Unfortunately, about thirty seconds earlier, Leahy had lost his noggin, necessitating the SSR. When asked if he would keep to President Obama's preferred schedule for the confirmation, he answered defensively,
"I'll keep to MY schedule!"This got a knowing smirk from Sessions, who was probably nudging Leahy off camera and muttering, "WTF, dude? Much respect, but you gotta clean that up!" And so he did.
Trying using the SSR in your own daily life!
The story is about Our Country Deserves Better, a conservative group that just released a $100,000 ad blitz to oppose Senator Reid's re-election. They hope to spend "in excess of $1 million" by November 2010. For now we'll ignore the $7.5 million already raised for Reid's cause.
There is no viable Republican candidate yet declared for the race and even Senator John Ensign acknowledges that that needs to happen "in the next few months." Why groups would be spending money on a race that doesn't yet exist seems... curious.
So let's cut to the chase: Senator Reid's 2010 campaign has so far been not a battle between the parties, but an arena for two simmering internecine fights, and it will likely remain so until nearly the end.
Our Country Deserves Better is closely tied to Move America Forward, a soft-money outfit run by pro-war California conservatives. Our good friend Deborah Johns is a regular collaborator. Y'know, that lady who attacks people's patriotism in front of incorrectly flown American flags.
What is telling is who attended the group's presser: Assemblyman Don Gustavson, who primaried long-serving Republican Assemblyman, John Marvel, and Sharon Angle, a possible challenger to Reid who tried (and failed) to ouster Nevada Senate Republican Leader Bill Raggio. These are two of the foot soldiers in the guerrilla war against the Nevada GOP.
In the article, Angle brought up California's budget catastrophe. That's a bit tactless, considering her latest patrons are the very people who precipitated the catastrophe. Not satisfied to sink their own state, they're now exporting their services to Nevada, whose lawmakers, faced with similar procedural hurdles, actually do their jobs.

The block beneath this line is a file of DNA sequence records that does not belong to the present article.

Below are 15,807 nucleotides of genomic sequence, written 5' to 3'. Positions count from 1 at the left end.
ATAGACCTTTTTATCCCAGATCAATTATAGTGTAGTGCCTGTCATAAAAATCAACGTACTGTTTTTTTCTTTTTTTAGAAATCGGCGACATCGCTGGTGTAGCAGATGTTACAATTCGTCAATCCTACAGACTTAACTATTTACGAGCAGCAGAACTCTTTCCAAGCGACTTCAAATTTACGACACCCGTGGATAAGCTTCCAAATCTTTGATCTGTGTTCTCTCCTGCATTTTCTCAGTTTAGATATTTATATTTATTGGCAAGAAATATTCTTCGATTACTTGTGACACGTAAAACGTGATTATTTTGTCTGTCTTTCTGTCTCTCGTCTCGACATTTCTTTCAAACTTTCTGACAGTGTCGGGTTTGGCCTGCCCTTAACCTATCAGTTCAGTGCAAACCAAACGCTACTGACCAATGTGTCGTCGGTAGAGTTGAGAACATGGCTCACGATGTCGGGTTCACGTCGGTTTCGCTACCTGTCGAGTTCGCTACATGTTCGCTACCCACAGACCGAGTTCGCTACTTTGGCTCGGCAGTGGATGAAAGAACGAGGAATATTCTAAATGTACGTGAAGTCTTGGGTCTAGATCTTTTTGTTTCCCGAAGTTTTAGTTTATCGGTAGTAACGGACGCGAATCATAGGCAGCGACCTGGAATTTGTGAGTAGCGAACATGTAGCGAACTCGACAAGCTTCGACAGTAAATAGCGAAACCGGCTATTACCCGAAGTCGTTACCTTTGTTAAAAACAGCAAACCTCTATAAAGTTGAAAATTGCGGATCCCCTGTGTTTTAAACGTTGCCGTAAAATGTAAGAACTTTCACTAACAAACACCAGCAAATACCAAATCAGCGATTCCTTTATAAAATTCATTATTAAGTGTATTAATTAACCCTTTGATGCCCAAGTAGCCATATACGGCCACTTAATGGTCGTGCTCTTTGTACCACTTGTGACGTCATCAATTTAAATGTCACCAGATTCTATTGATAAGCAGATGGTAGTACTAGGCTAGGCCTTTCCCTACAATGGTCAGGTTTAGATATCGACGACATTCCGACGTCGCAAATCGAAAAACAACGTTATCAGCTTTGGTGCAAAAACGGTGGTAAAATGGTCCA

Meanwhile on the left, Mother Jones has led the insurgency against Reid with much sniping and a glorious hit piece trying to slander him as a friend of the mining industry. (In other news, the Pope is Catholic.) You can bet there's more to come. Reid is not popular among die hard liberals who think he's feckless on a number of counts.
Anyway, Sharon Angle is not a viable candidate. No candidate is viable who can't win as a Nevadan first and nothing ticks off Nevadans more than sanctimonious Californians. I can think of at least one Nevada GOPer who could lick Senator Reid, but they've yet to make much noise.
Until that viable Nevadan shows up, this will continue to be just a primary-by-proxy.
In my previous posts I did not factor in the performance of the Dems in 2008. My thesis is, essentially, that those Dems did not ride Obama's coattails as far as they could have. We'll test that by adding my flipability factor on to each Dem's actual performance. The lower the number, the better they did.
(Thus, the flipability of the district will act as a handicap to judge the Dems against one another.)
Metanote: For the time being, let's set aside debates about the nature of Obama's coattails and the tactics of using such in an actual campaign. Each of these districts maintains a registration advantage for the Republicans, so the on-the-ground reality was not in favor of anyone.
|District||Incumbent||Challenger||Flipability||Margin of Defeat||Flipability Gap|
|24th||Gallegly||Marta Ann Jorgensen||-3||16.4%||13.4|
|45th||Bono Mack||Julie Bornstein||1||16.6%||17.6|
It is really important to qualify these numbers. Two important factors not included are money and experience. Each candidate's fundraising matters, but so too does the incumbent's. Also, some of these candidates were running for the second time, while others were first timers.
I was hesitant to publish this because I don't want to be seen as disparaging the Dems and their campaigns. Despite my ranting, I could not have won any of these races either. My purpose is to attract institutional attention, showing where opportunities were in 2008, with the hope of building even better campaigns for 2010.